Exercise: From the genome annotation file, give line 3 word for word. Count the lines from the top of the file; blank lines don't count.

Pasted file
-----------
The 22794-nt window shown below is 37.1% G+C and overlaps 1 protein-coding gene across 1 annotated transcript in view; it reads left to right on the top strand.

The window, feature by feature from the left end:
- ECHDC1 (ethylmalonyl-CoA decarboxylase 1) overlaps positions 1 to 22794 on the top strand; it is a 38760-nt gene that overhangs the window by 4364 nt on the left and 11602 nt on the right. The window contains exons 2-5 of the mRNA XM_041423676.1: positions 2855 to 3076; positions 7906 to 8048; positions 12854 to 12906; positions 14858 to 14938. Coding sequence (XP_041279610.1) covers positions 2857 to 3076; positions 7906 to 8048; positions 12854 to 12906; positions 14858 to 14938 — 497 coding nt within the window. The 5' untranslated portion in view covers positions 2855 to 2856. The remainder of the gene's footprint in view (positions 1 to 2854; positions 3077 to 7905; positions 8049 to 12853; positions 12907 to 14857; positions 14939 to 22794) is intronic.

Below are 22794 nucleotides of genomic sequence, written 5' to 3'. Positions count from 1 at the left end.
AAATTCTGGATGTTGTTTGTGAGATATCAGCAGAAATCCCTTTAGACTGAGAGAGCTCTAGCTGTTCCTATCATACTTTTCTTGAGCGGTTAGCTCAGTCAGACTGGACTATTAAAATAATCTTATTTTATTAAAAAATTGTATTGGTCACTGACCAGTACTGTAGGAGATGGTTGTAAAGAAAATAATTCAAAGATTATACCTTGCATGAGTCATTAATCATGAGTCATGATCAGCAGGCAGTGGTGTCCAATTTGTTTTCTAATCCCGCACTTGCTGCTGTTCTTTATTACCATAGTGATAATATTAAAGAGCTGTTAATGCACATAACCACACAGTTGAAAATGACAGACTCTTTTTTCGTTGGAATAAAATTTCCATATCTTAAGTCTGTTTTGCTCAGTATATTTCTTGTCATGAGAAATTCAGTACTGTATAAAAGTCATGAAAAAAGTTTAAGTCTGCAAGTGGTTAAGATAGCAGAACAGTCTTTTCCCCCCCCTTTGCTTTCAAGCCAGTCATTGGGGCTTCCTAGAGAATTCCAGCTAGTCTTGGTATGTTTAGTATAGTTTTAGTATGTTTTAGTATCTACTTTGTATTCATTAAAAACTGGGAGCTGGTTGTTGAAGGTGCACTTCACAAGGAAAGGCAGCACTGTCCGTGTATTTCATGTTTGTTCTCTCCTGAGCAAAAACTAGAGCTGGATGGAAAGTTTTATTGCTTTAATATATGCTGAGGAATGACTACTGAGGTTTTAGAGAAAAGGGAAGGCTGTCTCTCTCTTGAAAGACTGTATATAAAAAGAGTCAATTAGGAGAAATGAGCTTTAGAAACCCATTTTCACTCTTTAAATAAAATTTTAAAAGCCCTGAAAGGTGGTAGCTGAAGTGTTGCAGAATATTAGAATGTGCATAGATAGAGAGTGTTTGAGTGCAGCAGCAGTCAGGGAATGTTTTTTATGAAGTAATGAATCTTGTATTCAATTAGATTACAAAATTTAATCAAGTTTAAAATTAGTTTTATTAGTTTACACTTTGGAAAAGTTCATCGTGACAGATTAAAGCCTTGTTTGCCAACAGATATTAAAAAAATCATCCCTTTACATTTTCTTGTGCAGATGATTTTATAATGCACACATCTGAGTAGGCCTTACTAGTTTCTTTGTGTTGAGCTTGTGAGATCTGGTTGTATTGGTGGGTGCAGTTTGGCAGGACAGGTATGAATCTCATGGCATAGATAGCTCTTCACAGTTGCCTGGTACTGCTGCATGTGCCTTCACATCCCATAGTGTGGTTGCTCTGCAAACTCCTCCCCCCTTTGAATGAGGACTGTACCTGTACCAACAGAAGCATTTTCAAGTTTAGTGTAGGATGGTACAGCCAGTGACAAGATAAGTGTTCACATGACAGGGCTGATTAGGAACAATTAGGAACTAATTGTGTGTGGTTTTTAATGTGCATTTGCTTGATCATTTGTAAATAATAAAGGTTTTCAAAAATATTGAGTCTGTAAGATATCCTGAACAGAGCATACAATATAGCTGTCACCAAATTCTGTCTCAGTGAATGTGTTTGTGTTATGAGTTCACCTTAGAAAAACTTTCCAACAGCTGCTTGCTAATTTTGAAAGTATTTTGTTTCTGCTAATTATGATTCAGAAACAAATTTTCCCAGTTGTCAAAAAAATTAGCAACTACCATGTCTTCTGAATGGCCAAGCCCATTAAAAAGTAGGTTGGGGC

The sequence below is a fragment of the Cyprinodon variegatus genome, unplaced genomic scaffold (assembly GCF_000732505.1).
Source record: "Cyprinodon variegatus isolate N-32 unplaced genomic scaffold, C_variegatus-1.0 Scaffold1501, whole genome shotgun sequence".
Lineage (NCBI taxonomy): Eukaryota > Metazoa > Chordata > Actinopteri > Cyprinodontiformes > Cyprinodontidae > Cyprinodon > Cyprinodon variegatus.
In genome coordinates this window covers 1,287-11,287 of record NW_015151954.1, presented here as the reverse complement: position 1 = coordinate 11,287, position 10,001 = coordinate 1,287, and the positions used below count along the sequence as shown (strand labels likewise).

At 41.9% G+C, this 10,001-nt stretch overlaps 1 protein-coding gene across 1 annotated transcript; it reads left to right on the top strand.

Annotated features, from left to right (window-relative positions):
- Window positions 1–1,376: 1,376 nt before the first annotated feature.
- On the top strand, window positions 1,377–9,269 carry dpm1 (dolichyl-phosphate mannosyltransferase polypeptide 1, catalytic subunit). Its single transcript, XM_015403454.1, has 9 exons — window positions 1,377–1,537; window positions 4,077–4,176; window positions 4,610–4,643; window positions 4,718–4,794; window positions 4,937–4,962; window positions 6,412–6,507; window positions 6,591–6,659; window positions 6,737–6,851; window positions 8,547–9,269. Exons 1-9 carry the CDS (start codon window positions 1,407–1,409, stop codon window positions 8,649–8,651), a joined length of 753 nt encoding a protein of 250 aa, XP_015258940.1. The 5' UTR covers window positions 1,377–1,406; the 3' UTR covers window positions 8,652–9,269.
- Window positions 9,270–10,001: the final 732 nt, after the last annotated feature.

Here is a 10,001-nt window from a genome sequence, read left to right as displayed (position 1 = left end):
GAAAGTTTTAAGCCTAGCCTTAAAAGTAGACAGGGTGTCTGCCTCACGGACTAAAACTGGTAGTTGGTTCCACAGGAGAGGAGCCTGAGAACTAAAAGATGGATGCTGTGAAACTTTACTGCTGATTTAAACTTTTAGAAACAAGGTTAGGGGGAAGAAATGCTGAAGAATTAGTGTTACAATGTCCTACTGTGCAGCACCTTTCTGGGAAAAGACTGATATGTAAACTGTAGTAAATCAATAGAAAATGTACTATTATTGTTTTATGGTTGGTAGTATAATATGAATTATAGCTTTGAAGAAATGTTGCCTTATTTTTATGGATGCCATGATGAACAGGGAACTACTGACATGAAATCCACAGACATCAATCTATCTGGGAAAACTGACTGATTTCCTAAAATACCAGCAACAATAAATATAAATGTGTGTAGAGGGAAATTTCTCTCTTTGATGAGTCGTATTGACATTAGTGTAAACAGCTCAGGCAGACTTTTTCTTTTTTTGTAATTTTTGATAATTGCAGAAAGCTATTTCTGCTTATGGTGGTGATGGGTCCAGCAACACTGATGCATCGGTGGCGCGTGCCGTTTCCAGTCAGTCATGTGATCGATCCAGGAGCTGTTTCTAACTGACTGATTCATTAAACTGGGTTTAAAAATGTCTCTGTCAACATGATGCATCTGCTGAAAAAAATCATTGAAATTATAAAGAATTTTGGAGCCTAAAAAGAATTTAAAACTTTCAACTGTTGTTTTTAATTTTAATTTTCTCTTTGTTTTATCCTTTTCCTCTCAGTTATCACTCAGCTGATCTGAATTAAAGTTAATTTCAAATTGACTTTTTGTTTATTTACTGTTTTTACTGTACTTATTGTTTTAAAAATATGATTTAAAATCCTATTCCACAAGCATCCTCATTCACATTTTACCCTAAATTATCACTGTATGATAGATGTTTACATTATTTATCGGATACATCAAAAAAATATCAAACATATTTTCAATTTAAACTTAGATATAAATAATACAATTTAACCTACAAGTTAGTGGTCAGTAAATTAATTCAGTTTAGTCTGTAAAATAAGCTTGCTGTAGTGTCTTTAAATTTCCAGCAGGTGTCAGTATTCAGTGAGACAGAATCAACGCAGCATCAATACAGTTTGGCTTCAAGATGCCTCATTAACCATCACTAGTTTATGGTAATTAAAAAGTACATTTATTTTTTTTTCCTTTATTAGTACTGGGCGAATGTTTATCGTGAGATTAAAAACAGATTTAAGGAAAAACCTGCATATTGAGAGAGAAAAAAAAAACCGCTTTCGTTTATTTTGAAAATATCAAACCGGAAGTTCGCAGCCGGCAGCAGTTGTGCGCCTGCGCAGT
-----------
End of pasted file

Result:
- ECHDC1 (ethylmalonyl-CoA decarboxylase 1) overlaps positions 1 to 22794 on the top strand; it is a 38760-nt gene that overhangs the window by 4364 nt on the left and 11602 nt on the right. The window contains exons 2-5 of the mRNA XM_041423676.1: positions 2855 to 3076; positions 7906 to 8048; positions 12854 to 12906; positions 14858 to 14938. Coding sequence (XP_041279610.1) covers positions 2857 to 3076; positions 7906 to 8048; positions 12854 to 12906; positions 14858 to 14938 — 497 coding nt within the window. The 5' untranslated portion in view covers positions 2855 to 2856. The remainder of the gene's footprint in view (positions 1 to 2854; positions 3077 to 7905; positions 8049 to 12853; positions 12907 to 14857; positions 14939 to 22794) is intronic.